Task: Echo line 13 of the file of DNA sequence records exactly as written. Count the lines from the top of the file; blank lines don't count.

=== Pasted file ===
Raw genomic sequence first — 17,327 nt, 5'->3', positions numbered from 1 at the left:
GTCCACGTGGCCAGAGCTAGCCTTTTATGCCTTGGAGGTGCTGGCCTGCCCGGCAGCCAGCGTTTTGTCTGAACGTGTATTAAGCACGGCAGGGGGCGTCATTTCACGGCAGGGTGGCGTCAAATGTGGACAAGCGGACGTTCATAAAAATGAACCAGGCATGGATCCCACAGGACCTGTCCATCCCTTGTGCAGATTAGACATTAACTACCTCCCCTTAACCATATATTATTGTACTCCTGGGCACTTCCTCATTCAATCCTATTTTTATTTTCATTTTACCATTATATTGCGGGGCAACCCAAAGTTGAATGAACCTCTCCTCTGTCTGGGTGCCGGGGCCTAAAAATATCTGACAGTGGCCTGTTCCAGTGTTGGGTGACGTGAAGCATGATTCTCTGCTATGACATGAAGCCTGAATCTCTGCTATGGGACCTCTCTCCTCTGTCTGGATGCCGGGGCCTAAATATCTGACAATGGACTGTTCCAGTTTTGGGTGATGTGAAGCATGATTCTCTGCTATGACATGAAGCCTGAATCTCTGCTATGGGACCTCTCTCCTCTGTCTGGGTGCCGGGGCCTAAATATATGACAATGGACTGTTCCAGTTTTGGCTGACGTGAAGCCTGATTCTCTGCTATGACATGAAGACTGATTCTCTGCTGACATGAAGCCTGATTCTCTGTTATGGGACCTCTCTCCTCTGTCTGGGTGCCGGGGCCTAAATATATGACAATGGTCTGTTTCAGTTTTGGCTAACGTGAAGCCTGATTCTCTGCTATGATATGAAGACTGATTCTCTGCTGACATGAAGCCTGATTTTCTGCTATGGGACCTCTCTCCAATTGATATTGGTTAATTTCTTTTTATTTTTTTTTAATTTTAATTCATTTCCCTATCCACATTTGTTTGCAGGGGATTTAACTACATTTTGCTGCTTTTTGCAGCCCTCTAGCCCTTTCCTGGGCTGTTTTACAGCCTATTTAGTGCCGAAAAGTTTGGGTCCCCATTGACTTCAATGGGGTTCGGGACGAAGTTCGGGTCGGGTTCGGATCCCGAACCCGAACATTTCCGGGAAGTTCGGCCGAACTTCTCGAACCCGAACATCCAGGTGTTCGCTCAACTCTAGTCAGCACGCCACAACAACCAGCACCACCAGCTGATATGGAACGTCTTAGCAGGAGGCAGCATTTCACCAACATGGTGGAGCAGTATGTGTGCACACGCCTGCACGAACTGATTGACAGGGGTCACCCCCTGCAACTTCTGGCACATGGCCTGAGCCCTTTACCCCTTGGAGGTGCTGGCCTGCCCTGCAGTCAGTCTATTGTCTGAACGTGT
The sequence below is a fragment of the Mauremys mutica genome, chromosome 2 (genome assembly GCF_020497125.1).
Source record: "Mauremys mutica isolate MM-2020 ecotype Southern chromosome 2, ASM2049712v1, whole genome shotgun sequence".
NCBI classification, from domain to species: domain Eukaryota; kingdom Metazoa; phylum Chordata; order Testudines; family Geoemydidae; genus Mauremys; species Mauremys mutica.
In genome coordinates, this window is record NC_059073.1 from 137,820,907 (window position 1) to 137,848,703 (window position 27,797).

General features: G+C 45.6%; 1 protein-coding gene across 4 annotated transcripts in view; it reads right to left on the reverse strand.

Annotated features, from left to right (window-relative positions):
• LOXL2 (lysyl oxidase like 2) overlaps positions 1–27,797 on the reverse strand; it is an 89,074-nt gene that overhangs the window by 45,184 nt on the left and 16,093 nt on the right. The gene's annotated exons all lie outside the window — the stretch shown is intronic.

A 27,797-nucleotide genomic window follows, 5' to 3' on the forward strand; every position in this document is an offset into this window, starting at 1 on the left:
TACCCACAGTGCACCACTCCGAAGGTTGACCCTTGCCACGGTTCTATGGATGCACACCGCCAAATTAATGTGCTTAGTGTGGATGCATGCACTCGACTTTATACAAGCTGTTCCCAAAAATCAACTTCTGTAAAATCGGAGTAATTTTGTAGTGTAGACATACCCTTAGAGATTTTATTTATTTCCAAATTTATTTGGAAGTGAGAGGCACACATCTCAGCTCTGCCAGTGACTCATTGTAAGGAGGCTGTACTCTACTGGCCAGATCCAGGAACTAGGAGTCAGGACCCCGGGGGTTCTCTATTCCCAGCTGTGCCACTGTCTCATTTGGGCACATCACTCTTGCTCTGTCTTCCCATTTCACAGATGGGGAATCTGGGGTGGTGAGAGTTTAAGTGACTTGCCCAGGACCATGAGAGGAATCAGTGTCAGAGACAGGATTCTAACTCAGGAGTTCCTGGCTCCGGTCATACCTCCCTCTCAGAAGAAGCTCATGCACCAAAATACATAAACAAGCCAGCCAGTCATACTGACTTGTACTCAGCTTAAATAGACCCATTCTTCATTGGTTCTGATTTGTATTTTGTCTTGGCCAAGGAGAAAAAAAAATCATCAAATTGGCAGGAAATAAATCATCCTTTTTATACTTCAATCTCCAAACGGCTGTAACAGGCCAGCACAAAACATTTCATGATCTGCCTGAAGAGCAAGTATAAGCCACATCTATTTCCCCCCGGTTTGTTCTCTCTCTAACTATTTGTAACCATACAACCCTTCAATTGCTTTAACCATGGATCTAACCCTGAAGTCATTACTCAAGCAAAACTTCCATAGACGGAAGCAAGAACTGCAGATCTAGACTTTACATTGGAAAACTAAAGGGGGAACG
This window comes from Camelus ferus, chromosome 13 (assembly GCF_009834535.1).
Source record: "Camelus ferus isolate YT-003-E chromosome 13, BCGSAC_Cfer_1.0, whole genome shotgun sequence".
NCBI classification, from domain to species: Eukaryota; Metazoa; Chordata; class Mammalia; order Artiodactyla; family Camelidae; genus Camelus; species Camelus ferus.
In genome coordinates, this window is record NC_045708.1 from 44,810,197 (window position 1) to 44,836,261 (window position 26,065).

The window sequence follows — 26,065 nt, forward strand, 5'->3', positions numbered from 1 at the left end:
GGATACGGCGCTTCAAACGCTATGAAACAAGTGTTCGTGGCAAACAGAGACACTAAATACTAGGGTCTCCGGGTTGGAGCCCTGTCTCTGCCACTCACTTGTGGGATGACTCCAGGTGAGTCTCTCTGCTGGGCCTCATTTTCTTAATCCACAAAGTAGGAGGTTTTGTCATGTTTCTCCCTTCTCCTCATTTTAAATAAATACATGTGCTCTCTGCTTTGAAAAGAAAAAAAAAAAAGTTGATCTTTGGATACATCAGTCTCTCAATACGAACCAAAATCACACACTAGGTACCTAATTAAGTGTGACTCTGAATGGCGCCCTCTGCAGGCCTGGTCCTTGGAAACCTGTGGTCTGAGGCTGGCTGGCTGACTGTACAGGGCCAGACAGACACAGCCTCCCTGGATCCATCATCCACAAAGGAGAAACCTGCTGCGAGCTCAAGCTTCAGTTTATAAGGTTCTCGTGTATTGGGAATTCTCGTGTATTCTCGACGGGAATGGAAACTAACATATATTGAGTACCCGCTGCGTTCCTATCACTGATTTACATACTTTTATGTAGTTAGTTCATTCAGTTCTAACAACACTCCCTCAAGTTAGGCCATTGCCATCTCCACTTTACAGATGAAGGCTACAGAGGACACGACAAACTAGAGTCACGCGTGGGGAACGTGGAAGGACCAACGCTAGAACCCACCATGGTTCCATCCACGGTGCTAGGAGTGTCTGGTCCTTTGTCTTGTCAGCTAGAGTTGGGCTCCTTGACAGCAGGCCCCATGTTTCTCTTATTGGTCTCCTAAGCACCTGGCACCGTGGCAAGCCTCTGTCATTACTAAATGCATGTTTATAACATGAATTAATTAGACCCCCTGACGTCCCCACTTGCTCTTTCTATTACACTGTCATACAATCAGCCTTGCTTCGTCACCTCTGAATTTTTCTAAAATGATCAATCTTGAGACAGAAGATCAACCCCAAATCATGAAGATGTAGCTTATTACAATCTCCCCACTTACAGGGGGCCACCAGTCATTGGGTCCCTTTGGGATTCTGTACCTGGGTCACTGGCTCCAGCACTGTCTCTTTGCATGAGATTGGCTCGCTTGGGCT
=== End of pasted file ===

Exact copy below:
Source record: "Camelus ferus isolate YT-003-E chromosome 13, BCGSAC_Cfer_1.0, whole genome shotgun sequence".